The XIV Ordinary General Assembly of the Synod of Bishops on the Family begins with Mass in St. Peter’s on October 4. No synod in modern Catholic history has drawn such worldwide press attention or generated such controversy within the Church (with the possible exception of the special synod called by John Paul II to examine Vatican II on the twentieth anniversary of its conclusion). Synods have typically been rather dull affairs. The special Synod of 2014, called by Pope Francis to prepare the Synod about to begin, was anything but dull, and the 2015 Synod promises to generate its share of fireworks, too.
But what of the Pope’s intention in calling these two Synods, which was to bring the light of revelation and reason to bear on the crisis of marriage and the family that is evident throughout the twenty-first century world? What will Synod 2015 say to the world that will make the world think again about marriage and the family, before these two essential building-blocks of civilization are further dismantled and traduced?
At a conference in California this past summer, I had the opportunity to discuss these questions publicly with an old friend, Cardinal Christoph Schoenborn, OP, the archbishop of Vienna and principal editor of the Catechism of the Catholic Church (a labor for which the universal Church owes him a great debt of gratitude). In his remarks, the cardinal wisely noted that “the best ally” for the Church’s settled understanding of marriage and the family is human nature: “The concept of human nature is debated and contested, but, nevertheless, human nature exists. . . . Catholic teaching corresponds deeply to human nature. If we do not believe there is a deep correspondence between what the Creator wanted for men and women and [what the Creator wanted] for the family, then, of course, we have a problem.”
Indeed, we do, and one of my hopes for Synod 2015 is that it challenges the world (and the people of the Church) to rediscover the truth that there are truths built into us and into our relationships, truths of human nature that we deny at the risk of personal unhappiness and social disarray.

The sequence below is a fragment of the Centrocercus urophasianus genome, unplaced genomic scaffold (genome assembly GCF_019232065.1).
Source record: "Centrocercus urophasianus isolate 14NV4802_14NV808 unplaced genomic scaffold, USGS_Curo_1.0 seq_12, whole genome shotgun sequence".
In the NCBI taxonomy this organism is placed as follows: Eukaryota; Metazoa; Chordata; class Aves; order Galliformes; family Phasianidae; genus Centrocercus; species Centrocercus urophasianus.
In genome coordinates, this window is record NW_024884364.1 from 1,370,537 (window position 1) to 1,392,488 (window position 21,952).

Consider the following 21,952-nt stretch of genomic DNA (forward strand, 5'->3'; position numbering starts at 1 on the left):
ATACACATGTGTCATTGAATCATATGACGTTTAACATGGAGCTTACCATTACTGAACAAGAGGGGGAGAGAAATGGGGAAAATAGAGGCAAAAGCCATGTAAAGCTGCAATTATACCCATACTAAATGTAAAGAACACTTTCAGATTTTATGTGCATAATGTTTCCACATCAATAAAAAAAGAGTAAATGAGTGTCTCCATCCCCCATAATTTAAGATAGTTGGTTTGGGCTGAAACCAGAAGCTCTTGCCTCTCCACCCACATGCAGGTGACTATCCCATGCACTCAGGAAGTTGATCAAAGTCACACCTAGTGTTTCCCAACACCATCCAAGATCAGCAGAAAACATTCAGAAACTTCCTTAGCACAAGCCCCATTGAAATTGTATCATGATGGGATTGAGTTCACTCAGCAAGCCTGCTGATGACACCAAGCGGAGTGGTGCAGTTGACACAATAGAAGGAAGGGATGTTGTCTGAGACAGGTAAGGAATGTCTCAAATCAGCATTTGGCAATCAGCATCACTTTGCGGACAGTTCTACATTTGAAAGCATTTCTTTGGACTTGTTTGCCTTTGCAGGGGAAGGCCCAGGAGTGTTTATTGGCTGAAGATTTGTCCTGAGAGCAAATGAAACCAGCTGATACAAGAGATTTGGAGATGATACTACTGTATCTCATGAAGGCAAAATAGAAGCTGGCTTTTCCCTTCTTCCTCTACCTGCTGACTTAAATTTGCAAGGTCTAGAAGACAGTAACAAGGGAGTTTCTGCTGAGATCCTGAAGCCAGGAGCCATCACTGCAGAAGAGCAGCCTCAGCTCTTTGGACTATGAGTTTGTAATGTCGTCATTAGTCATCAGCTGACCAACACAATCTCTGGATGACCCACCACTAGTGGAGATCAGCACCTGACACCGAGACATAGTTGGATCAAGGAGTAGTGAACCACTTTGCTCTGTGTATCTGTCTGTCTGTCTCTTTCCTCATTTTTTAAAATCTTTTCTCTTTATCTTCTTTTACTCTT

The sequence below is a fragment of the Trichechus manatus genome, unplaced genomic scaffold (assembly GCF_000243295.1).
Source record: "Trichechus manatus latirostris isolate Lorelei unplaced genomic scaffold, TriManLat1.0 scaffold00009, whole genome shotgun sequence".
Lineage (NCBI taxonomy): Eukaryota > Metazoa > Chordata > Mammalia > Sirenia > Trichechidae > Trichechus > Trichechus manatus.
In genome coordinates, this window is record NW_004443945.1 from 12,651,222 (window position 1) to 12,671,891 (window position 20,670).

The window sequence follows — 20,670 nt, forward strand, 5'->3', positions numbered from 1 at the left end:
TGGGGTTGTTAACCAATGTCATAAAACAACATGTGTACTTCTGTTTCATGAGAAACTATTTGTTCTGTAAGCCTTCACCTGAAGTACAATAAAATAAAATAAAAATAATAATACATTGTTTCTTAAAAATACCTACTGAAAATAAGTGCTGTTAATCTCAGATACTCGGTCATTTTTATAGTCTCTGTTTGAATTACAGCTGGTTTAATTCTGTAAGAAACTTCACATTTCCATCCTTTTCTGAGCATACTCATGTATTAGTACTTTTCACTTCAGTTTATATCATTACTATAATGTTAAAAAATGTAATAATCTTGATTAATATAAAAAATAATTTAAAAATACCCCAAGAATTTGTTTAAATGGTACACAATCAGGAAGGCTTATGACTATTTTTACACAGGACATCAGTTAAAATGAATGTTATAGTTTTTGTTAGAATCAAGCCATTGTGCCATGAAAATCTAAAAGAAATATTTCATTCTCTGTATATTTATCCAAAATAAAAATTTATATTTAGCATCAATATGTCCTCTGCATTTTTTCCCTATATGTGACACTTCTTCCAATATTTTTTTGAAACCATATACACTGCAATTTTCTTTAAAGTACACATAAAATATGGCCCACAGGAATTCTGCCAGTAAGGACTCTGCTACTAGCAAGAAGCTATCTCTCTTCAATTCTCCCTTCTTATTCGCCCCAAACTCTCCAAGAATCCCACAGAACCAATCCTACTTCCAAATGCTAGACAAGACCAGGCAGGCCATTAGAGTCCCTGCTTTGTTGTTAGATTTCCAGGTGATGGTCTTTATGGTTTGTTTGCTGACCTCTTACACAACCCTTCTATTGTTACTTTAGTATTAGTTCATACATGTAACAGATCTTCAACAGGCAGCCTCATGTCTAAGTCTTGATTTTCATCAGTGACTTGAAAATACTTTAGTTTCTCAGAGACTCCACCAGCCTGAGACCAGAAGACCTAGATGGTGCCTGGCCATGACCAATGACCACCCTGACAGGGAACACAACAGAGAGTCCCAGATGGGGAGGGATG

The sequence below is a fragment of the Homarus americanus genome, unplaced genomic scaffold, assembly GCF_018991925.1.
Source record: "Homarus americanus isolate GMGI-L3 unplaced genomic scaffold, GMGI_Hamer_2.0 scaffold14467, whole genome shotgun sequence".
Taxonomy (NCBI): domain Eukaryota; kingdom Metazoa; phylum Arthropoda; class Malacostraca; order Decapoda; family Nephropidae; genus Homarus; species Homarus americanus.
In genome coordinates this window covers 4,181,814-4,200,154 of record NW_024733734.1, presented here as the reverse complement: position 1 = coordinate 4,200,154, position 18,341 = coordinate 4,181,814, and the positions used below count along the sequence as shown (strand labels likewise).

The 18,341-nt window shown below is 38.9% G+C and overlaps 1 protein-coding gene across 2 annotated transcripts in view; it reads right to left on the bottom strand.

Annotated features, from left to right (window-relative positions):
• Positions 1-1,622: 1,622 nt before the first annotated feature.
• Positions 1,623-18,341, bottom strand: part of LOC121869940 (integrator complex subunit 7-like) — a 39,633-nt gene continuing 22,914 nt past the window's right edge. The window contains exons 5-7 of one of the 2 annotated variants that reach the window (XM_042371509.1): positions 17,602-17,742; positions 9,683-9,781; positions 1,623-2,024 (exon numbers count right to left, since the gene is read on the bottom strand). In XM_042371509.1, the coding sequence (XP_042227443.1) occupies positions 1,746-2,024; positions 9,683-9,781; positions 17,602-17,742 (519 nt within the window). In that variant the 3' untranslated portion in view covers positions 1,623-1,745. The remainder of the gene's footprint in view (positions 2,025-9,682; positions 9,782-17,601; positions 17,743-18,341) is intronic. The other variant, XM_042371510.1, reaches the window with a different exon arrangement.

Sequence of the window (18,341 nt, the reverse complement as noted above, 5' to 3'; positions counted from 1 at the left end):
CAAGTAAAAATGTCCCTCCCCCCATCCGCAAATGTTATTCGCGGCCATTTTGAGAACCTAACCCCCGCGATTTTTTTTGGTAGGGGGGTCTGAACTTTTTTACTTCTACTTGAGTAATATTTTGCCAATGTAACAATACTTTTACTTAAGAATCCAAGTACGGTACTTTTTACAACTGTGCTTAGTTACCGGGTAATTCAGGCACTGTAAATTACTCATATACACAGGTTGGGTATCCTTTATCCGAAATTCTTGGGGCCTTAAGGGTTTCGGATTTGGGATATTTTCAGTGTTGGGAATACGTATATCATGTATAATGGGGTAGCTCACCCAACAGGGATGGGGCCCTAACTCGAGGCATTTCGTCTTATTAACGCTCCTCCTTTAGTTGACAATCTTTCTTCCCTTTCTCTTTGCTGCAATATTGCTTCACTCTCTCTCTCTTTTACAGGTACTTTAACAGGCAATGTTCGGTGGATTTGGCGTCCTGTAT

And I have other hopes for Synod 2015.
I hope that the Synod boldly lifts up the biblical and Christian view of marriage and the family as the Church’s evangelical answer to the contemporary crisis of marriage and the family.
I hope that the Synod does not bog down over a narrow set of questions of primary concern to northern European bishops, who represent local churches that have not fully embraced the New Evangelization. The problems these bishops wrestle with are real; I hope the Synod fraternally challenges those bishops to embrace the truth of the Gospel, rather than the further deconstruction of the faith, as the beginning of a serious pastoral response to their challenges.
I hope the bishops of Africa continue to bear witness at Synod 2015 to their people’s experience of Christian marriage as liberating, and that the African bishops’ determination to be treated as grown-ups, which was clear at Synod 2014, continues in Synod 2015.
I hope that the Synod heeds the oft-repeated caution of Pope Francis and does not produce a final report that reads like the work of an international non-governmental organization—an error, it must be said, that was not avoided in the working document for Synod 2015, the Instrumentum Laboris.
And I hope that the Synod summons the courage and humility to confess that the Church’s own failures to speak words of persuasive truth to the cultural tsunami of the sexual revolution are a significant factor in the crisis of marriage and the family around the world today. The Church cannot ask the world to take its settled teaching seriously if the Church itself does not take that teaching seriously. It would also be a blessing if the Synod acknowledged that, in St. John Paul II’s Theology of the Body, Catholicism has a remarkable, and pastorally proven, resource for meeting the challenges of chastity, marriage, and family life today.
Come, Holy Spirit.
George Weigel is Distinguished Senior Fellow of Washington, D.C.’s Ethics and Public Policy Center, where he holds the William E. Simon Chair in Catholic Studies.
This article was originally published on The Catholic Difference